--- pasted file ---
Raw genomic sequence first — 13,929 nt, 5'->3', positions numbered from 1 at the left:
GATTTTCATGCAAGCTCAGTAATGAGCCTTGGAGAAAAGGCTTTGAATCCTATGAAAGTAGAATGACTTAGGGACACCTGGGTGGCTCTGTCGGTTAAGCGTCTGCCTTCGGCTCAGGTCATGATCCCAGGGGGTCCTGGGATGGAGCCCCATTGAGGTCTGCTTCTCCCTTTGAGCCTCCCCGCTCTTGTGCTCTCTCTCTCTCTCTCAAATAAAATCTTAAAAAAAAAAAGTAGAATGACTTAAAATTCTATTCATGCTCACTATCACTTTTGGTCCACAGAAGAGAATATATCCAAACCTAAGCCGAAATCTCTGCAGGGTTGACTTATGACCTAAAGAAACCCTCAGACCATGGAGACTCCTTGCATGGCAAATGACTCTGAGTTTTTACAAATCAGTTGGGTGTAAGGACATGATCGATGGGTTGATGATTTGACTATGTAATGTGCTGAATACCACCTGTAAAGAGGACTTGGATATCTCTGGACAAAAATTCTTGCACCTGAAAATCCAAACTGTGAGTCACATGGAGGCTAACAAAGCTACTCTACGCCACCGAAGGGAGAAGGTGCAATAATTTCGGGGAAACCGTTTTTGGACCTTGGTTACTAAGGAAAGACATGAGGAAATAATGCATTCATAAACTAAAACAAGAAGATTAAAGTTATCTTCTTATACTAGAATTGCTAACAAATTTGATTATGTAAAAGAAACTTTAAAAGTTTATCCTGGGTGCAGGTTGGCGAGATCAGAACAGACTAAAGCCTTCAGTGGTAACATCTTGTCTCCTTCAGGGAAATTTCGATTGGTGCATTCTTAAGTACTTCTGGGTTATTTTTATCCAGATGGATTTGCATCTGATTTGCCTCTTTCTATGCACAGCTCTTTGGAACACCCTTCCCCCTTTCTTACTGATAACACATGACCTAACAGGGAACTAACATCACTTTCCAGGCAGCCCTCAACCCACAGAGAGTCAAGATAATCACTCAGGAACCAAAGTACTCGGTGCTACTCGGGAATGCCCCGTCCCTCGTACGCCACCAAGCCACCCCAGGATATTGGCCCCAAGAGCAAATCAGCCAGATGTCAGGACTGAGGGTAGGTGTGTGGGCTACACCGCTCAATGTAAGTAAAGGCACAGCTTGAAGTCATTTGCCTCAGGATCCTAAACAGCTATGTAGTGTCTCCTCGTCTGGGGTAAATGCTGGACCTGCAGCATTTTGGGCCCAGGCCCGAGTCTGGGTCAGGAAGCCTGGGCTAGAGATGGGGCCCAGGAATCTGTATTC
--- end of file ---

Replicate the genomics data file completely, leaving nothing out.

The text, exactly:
Raw genomic sequence first — 13,929 nt, 5'->3', positions numbered from 1 at the left:
GATTTTCATGCAAGCTCAGTAATGAGCCTTGGAGAAAAGGCTTTGAATCCTATGAAAGTAGAATGACTTAGGGACACCTGGGTGGCTCTGTCGGTTAAGCGTCTGCCTTCGGCTCAGGTCATGATCCCAGGGGGTCCTGGGATGGAGCCCCATTGAGGTCTGCTTCTCCCTTTGAGCCTCCCCGCTCTTGTGCTCTCTCTCTCTCTCTCAAATAAAATCTTAAAAAAAAAAAGTAGAATGACTTAAAATTCTATTCATGCTCACTATCACTTTTGGTCCACAGAAGAGAATATATCCAAACCTAAGCCGAAATCTCTGCAGGGTTGACTTATGACCTAAAGAAACCCTCAGACCATGGAGACTCCTTGCATGGCAAATGACTCTGAGTTTTTACAAATCAGTTGGGTGTAAGGACATGATCGATGGGTTGATGATTTGACTATGTAATGTGCTGAATACCACCTGTAAAGAGGACTTGGATATCTCTGGACAAAAATTCTTGCACCTGAAAATCCAAACTGTGAGTCACATGGAGGCTAACAAAGCTACTCTACGCCACCGAAGGGAGAAGGTGCAATAATTTCGGGGAAACCGTTTTTGGACCTTGGTTACTAAGGAAAGACATGAGGAAATAATGCATTCATAAACTAAAACAAGAAGATTAAAGTTATCTTCTTATACTAGAATTGCTAACAAATTTGATTATGTAAAAGAAACTTTAAAAGTTTATCCTGGGTGCAGGTTGGCGAGATCAGAACAGACTAAAGCCTTCAGTGGTAACATCTTGTCTCCTTCAGGGAAATTTCGATTGGTGCATTCTTAAGTACTTCTGGGTTATTTTTATCCAGATGGATTTGCATCTGATTTGCCTCTTTCTATGCACAGCTCTTTGGAACACCCTTCCCCCTTTCTTACTGATAACACATGACCTAACAGGGAACTAACATCACTTTCCAGGCAGCCCTCAACCCACAGAGAGTCAAGATAATCACTCAGGAACCAAAGTACTCGGTGCTACTCGGGAATGCCCCGTCCCTCGTACGCCACCAAGCCACCCCAGGATATTGGCCCCAAGAGCAAATCAGCCAGATGTCAGGACTGAGGGTAGGTGTGTGGGCTACACCGCTCAATGTAAGTAAAGGCACAGCTTGAAGTCATTTGCCTCAGGATCCTAAACAGCTATGTAGTGTCTCCTCGTCTGGGGTAAATGCTGGACCTGCAGCATTTTGGGCCCAGGCCCGAGTCTGGGTCAGGAAGCCTGGGCTAGAGATGGGGCCCAGGAATCTGTATTC